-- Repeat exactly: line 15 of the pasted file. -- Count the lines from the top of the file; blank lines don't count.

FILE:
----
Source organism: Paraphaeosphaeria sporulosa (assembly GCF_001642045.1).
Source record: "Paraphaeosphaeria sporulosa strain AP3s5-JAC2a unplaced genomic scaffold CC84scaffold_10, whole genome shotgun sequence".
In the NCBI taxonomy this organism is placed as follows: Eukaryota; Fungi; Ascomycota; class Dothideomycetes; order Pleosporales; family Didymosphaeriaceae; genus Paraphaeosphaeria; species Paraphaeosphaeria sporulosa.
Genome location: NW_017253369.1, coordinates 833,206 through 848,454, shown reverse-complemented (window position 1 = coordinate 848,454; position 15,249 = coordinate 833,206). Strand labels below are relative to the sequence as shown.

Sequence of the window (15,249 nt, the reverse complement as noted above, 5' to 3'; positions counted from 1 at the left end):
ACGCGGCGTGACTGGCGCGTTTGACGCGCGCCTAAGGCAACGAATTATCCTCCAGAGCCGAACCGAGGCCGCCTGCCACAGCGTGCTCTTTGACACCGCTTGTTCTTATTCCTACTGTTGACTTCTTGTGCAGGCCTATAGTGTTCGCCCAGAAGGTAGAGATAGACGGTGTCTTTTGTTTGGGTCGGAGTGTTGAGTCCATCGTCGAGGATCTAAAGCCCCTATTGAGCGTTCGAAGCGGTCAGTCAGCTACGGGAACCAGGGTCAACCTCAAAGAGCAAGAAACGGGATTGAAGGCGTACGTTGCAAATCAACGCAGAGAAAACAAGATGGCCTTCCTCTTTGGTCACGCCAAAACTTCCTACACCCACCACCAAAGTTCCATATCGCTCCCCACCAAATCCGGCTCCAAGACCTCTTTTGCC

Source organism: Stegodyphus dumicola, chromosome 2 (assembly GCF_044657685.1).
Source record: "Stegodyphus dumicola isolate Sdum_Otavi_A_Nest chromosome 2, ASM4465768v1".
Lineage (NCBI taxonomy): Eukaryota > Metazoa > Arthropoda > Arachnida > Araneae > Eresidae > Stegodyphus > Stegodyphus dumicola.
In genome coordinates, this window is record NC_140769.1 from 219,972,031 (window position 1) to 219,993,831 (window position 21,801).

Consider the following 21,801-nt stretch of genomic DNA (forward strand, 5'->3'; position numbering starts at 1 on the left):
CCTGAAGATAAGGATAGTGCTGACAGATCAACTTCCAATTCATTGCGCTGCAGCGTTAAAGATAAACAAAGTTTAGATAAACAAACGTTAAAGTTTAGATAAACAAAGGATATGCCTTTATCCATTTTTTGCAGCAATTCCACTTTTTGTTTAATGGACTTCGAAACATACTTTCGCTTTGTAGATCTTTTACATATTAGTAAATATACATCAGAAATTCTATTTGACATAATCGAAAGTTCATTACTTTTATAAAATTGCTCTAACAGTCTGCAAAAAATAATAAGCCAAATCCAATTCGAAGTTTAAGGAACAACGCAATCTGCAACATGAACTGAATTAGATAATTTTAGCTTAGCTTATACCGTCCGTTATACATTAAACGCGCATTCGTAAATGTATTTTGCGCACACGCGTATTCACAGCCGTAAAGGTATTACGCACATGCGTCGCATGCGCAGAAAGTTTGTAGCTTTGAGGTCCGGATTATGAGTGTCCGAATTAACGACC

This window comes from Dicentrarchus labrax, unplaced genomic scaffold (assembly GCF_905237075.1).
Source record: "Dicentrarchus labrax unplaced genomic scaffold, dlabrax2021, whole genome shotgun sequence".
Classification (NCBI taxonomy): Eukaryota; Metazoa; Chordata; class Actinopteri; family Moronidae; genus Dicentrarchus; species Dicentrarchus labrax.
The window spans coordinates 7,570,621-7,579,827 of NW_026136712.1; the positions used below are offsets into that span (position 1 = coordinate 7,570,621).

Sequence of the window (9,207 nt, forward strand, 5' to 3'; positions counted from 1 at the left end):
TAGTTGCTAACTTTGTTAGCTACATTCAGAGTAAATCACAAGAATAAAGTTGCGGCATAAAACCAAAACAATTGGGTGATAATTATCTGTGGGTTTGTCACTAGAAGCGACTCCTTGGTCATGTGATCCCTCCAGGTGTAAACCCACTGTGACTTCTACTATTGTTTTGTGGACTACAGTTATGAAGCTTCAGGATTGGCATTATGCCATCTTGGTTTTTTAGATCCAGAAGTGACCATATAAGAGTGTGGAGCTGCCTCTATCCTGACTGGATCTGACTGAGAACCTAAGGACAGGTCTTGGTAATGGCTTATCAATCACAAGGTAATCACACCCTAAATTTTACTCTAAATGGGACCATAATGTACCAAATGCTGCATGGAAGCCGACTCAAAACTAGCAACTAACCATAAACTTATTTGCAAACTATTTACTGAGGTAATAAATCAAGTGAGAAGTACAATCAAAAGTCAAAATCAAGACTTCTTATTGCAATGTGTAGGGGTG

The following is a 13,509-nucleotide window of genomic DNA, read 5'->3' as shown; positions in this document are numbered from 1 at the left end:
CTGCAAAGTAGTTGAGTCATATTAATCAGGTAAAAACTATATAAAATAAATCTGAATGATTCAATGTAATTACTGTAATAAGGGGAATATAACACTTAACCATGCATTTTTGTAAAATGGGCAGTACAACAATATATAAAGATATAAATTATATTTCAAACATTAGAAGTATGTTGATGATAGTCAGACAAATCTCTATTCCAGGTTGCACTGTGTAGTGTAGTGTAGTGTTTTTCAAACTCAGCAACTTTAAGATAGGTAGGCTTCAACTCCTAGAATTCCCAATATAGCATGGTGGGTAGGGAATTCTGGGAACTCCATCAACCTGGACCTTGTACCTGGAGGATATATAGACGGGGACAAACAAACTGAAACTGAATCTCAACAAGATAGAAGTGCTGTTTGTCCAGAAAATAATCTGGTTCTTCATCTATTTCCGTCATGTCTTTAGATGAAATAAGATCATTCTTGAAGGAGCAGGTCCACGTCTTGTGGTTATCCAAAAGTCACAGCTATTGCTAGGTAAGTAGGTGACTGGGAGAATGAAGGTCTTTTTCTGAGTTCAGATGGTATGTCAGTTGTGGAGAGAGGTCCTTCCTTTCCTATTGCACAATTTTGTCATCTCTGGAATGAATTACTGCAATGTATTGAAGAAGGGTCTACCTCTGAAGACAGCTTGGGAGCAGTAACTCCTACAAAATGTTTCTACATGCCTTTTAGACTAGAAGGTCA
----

Classification (NCBI taxonomy): Eukaryota; Metazoa; Chordata; class Actinopteri; family Moronidae; genus Dicentrarchus; species Dicentrarchus labrax.